Regardless of the fact that when I work with him he still seems unsure what exactly to do with me, since he cannot talk about his sexual exploits, his opinion on the matter has not changed. Neither has mine. So, to answer everyones' questions: Yes, I am a virgin. Yes, I am proud of that. No, you will not be able to change my mind. Is there fear associated with my honeymoon? Of course, but I have also never had a serious relationship (or really even a non-serious one) and if I were dating the man I am to marry, I trust that God will grant me serenity. I have been told that security like that overcomes fears we cannot even imagine living without. Is it a struggle? For me, a lot of time, no, but other times the worry over whether or not I will die a virgin overwhelms me. It is irrational, but I don't think I want to leave this earth without experiencing the most original human bond created by God. To say that I would feel cheated, even at 22, is an understatement.

And yes, some days the thought of sleeping with a guy sounds wonderful, I admit it, freely. I'm not perfect. I don't want you to think I'm this unblemished little flower. I find men attractive and thereby, distracting, just like any other woman. But it is a constant reminding and realigning of the goal: unity in marriage, without intrusion. Honor to God and my parents because I had the courage to stand up to everyone who said I'm crazy, that it's impossible for me to make it to the alter a virgin, and that even dating a wonderful Christian man is not enough.

And now, six years later, I understand the flaw in my very first conflict over purity. Everything he said reflected human will-power and self-control. We have them and demonstrate these skills, but they are intrinsically corrupted. I understand that I cannot do this alone. I understand that this is something I share with Deus. I understand that the support of my friends and family, including men, makes all the difference.

What you need to understand is that my decision is none of your concern. That was my mistake: believing that he had won an argument that he had no stake in. He just wants to see me fail.

When you have some stake in my purity, you can come and talk, but otherwise, you can stop asking, "Why?" It's a tired question and I will give you the same answer every time because, in the end, it is between me and God, it has never been between me and you anyway.

Wednesday, May 8, 2013

When Words Fail

“And without faith it is impossible to please him, for whoever should draw near to God must believe that he exists and that he rewards those who seek him.” Hebrews 11:6

It was the spring of my sophomore year and I spent a lot of time in the secretary’s office at my college. She had an incredible sense of humor and she made everyone feel lighter, even when the burdens of life weighed us down. She was my sounding board and I discussed everything with her. Her interns always chimed in with their thoughts and perspectives.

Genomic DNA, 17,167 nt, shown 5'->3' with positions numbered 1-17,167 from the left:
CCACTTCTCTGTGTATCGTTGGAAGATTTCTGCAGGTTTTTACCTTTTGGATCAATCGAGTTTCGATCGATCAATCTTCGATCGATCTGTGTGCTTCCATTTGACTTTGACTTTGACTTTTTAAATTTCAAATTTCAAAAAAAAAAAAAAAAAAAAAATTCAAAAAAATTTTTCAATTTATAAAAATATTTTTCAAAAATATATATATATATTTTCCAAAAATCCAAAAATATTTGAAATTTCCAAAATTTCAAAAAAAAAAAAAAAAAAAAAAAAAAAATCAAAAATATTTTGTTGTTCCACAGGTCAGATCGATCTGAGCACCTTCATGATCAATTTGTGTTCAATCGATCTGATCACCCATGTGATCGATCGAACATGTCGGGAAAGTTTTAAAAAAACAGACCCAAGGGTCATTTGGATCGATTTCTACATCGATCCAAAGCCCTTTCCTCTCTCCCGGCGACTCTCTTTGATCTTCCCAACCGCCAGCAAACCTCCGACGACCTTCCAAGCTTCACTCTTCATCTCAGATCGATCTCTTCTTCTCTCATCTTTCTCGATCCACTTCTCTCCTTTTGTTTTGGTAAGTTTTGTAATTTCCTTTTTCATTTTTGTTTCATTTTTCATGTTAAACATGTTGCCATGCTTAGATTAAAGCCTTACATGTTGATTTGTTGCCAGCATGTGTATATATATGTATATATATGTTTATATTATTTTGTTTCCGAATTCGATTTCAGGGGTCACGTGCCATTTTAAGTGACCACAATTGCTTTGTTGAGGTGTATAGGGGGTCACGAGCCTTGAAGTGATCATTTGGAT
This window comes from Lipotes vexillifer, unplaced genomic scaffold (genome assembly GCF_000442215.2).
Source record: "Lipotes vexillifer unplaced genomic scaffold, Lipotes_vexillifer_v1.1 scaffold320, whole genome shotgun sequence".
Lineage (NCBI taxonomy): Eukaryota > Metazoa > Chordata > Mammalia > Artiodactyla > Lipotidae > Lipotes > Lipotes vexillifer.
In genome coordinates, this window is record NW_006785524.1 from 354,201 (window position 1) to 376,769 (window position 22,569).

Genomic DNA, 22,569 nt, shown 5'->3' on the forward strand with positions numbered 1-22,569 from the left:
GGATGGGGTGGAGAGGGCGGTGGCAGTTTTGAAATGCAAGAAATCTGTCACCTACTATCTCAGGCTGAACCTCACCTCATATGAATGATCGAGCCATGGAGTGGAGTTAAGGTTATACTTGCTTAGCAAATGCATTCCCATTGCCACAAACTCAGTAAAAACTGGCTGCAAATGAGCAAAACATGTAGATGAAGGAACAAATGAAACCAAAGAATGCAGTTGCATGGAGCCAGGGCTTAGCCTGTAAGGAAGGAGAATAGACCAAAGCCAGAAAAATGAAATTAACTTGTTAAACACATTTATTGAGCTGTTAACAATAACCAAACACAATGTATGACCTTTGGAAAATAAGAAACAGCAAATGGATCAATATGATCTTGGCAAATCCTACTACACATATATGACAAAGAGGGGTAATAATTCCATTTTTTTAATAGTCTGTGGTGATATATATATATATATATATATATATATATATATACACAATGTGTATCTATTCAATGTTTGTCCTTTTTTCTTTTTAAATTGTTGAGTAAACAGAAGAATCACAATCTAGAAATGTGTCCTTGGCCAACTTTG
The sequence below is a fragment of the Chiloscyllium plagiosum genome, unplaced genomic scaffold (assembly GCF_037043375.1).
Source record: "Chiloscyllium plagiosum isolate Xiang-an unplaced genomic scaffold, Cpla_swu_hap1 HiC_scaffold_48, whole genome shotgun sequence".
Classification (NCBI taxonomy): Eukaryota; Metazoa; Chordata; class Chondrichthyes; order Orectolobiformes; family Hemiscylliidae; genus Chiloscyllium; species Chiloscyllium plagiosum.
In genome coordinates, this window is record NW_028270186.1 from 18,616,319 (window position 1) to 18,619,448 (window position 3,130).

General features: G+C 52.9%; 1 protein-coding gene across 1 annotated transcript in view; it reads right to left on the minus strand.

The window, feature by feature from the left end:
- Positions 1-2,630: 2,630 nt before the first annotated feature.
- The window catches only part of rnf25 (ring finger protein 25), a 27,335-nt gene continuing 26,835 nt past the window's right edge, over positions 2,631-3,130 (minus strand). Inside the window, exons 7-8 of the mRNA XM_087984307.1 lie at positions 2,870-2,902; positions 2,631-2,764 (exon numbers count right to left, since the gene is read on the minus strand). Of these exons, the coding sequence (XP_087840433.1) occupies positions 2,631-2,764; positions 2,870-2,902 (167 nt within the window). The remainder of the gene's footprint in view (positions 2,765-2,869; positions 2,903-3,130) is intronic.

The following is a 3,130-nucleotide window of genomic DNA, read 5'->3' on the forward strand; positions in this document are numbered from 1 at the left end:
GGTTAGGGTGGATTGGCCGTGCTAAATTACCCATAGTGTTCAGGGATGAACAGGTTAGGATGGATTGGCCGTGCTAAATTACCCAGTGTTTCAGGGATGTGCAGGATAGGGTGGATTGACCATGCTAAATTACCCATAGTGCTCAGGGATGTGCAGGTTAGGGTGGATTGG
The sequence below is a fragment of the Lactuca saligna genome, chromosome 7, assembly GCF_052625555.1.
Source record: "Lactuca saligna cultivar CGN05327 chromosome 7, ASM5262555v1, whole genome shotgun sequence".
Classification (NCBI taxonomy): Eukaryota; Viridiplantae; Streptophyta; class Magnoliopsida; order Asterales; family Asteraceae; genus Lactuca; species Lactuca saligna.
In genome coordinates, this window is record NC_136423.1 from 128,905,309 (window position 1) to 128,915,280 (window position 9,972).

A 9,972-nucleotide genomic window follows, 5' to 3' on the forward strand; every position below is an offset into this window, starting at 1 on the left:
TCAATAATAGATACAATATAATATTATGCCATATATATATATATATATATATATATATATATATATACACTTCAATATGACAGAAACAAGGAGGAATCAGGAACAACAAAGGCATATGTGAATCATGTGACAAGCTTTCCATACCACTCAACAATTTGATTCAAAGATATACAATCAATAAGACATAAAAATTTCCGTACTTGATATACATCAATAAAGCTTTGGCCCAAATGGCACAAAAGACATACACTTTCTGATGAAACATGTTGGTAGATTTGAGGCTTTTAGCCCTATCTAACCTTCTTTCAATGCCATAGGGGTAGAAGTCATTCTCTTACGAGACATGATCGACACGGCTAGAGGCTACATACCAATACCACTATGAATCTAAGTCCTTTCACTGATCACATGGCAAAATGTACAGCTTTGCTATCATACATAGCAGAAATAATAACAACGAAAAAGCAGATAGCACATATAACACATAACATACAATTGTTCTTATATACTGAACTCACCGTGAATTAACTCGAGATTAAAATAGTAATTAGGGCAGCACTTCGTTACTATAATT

On this particular day, I was asking for advice on my testimony. I had never formally shared it and now the group I met with once a week had asked me to be the testimony of the night. I did not know where to begin. Should I give a quick overview of my life and then testify from my current struggles and how my youth leader’s suicide had quickly unraveled the people around me? Or, should I talk about my life more whole picture? I was at a loss.

One of the interns looked at me and offered, “Well, Sheridan, you could do that, but you could start at your conversion moment too. That way everyone understands how you came to Christ and you can proceed from a common ground.” Unfortunately for her, I do not have a conversion moment. I was raised in the Church and do not remember a time where I did not know Christ as Savior and Son of God. My faith has grown more personal since high school, but I have never not believed. It was half the reason I was struggling, I did not know where to start. The secretary made some suggestions, but her intern appeared dumbfounded. The only thing she said, “I’m sorry, Sheridan, but I think it’s kind of sad you don’t have a conversion story.”

Words. Spoken in that moment. Destructive. Words--fallen just like our nature.

Language is one of the most powerful tools we possess as humans. It enables us to communicate with one another across unspeakable barriers. Words, though, have this double-edged tendency to be both our greatest achievement and our greatest downfall.

One simple statement, spoken without malice, passed judgment on my worthiness to offer my testimony, but further than that, questioned my salvation and faith in Christ. Granted, she may never have intended for me to feel that way, but the way it was spoken—with shock and pity—communicated these things. We can never judge someone’s faith by the existence of a conversion story--many may not have one. Belittling the value of my testimony because I have never slept around or done drugs, waited to drink until I was 21, and do not remember a defining moment where I did not have God and now do, is a disservice to the stories I have within me. Whether or not someone’s faith story pleases you is not the issue, the issue is do you recognize God’s fingerprints in the faith they have?

~Prayer from St. Augustine of Hippo~

O Lord my God, I believe in you, Father, Son and Holy Spirit. Insofar as I can, insofar as you have given me the power, I have sought you. I became weary and I labored.  O Lord my God, my sole hope, help me to believe and never to cease seeking you. Grant that I may always and ardently seek out your countenance. Give me the strength to seek you, for you help me to find you and you have more and more given me the hope of finding you.   Here I am before you with my firmness and my infirmity. Preserve the first and heal the second. Here I am before you with my strength and my ignorance. Where you have opened the door to me, welcome me at the entrance; where you have closed the door to me, open to my cry; enable me to remember you, to understand you, and to love you. Amen.